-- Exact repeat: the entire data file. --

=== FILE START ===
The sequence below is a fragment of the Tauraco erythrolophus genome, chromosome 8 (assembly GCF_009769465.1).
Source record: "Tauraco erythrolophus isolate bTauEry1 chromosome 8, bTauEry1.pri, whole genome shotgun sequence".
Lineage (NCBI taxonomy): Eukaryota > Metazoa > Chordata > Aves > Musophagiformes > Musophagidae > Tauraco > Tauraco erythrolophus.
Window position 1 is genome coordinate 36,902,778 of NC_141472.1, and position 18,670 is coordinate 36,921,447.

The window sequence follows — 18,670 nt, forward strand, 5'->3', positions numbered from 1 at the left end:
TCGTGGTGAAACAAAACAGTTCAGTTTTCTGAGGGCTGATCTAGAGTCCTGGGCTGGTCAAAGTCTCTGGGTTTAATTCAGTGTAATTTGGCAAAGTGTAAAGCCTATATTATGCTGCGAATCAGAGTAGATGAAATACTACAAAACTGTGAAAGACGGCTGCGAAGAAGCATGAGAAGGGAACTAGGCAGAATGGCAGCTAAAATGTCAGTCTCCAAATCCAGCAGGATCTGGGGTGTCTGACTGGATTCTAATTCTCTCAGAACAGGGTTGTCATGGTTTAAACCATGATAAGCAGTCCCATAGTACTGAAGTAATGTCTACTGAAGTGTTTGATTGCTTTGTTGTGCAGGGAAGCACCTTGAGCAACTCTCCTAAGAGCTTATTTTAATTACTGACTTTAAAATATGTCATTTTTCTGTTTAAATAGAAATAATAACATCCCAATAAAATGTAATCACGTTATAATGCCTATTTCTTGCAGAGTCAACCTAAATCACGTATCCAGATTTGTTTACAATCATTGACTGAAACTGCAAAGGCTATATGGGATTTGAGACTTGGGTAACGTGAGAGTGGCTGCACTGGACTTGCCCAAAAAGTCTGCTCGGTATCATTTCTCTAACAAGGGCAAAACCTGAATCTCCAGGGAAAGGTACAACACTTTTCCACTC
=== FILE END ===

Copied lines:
The sequence below is a fragment of the Tauraco erythrolophus genome, chromosome 8 (assembly GCF_009769465.1).
Source record: "Tauraco erythrolophus isolate bTauEry1 chromosome 8, bTauEry1.pri, whole genome shotgun sequence".
Lineage (NCBI taxonomy): Eukaryota > Metazoa > Chordata > Aves > Musophagiformes > Musophagidae > Tauraco > Tauraco erythrolophus.
Window position 1 is genome coordinate 36,902,778 of NC_141472.1, and position 18,670 is coordinate 36,921,447.

The window sequence follows — 18,670 nt, forward strand, 5'->3', positions numbered from 1 at the left end:
TCGTGGTGAAACAAAACAGTTCAGTTTTCTGAGGGCTGATCTAGAGTCCTGGGCTGGTCAAAGTCTCTGGGTTTAATTCAGTGTAATTTGGCAAAGTGTAAAGCCTATATTATGCTGCGAATCAGAGTAGATGAAATACTACAAAACTGTGAAAGACGGCTGCGAAGAAGCATGAGAAGGGAACTAGGCAGAATGGCAGCTAAAATGTCAGTCTCCAAATCCAGCAGGATCTGGGGTGTCTGACTGGATTCTAATTCTCTCAGAACAGGGTTGTCATGGTTTAAACCATGATAAGCAGTCCCATAGTACTGAAGTAATGTCTACTGAAGTGTTTGATTGCTTTGTTGTGCAGGGAAGCACCTTGAGCAACTCTCCTAAGAGCTTATTTTAATTACTGACTTTAAAATATGTCATTTTTCTGTTTAAATAGAAATAATAACATCCCAATAAAATGTAATCACGTTATAATGCCTATTTCTTGCAGAGTCAACCTAAATCACGTATCCAGATTTGTTTACAATCATTGACTGAAACTGCAAAGGCTATATGGGATTTGAGACTTGGGTAACGTGAGAGTGGCTGCACTGGACTTGCCCAAAAAGTCTGCTCGGTATCATTTCTCTAACAAGGGCAAAACCTGAATCTCCAGGGAAAGGTACAACACTTTTCCACTC